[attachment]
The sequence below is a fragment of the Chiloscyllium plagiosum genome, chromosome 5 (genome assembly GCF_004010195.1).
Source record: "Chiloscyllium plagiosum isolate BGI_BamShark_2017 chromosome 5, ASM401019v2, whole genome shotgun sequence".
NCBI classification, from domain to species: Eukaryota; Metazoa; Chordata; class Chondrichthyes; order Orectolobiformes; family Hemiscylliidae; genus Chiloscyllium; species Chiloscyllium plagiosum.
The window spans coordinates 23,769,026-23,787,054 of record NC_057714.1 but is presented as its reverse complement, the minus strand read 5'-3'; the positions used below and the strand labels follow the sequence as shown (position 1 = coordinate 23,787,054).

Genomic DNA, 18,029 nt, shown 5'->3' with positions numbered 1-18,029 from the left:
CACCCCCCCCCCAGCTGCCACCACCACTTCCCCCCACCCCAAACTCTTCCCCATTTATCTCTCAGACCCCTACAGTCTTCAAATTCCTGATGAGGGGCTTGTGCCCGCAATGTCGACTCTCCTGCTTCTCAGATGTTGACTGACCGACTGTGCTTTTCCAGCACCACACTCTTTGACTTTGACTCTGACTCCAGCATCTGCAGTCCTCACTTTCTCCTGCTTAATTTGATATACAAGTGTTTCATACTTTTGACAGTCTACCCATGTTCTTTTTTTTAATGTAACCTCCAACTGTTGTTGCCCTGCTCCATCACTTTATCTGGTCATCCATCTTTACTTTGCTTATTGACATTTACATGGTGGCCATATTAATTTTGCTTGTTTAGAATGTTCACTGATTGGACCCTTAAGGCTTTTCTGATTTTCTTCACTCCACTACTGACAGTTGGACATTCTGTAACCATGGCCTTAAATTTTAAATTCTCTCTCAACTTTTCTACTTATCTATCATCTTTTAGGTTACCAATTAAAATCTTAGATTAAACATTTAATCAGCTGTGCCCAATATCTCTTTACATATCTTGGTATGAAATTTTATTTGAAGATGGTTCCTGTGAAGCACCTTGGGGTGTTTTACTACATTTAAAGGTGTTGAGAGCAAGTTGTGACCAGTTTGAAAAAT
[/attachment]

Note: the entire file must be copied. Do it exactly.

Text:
The sequence below is a fragment of the Chiloscyllium plagiosum genome, chromosome 5 (genome assembly GCF_004010195.1).
Source record: "Chiloscyllium plagiosum isolate BGI_BamShark_2017 chromosome 5, ASM401019v2, whole genome shotgun sequence".
NCBI classification, from domain to species: Eukaryota; Metazoa; Chordata; class Chondrichthyes; order Orectolobiformes; family Hemiscylliidae; genus Chiloscyllium; species Chiloscyllium plagiosum.
The window spans coordinates 23,769,026-23,787,054 of record NC_057714.1 but is presented as its reverse complement, the minus strand read 5'-3'; the positions used below and the strand labels follow the sequence as shown (position 1 = coordinate 23,787,054).

Genomic DNA, 18,029 nt, shown 5'->3' with positions numbered 1-18,029 from the left:
CACCCCCCCCCCAGCTGCCACCACCACTTCCCCCCACCCCAAACTCTTCCCCATTTATCTCTCAGACCCCTACAGTCTTCAAATTCCTGATGAGGGGCTTGTGCCCGCAATGTCGACTCTCCTGCTTCTCAGATGTTGACTGACCGACTGTGCTTTTCCAGCACCACACTCTTTGACTTTGACTCTGACTCCAGCATCTGCAGTCCTCACTTTCTCCTGCTTAATTTGATATACAAGTGTTTCATACTTTTGACAGTCTACCCATGTTCTTTTTTTTAATGTAACCTCCAACTGTTGTTGCCCTGCTCCATCACTTTATCTGGTCATCCATCTTTACTTTGCTTATTGACATTTACATGGTGGCCATATTAATTTTGCTTGTTTAGAATGTTCACTGATTGGACCCTTAAGGCTTTTCTGATTTTCTTCACTCCACTACTGACAGTTGGACATTCTGTAACCATGGCCTTAAATTTTAAATTCTCTCTCAACTTTTCTACTTATCTATCATCTTTTAGGTTACCAATTAAAATCTTAGATTAAACATTTAATCAGCTGTGCCCAATATCTCTTTACATATCTTGGTATGAAATTTTATTTGAAGATGGTTCCTGTGAAGCACCTTGGGGTGTTTTACTACATTTAAAGGTGTTGAGAGCAAGTTGTGACCAGTTTGAAAAAT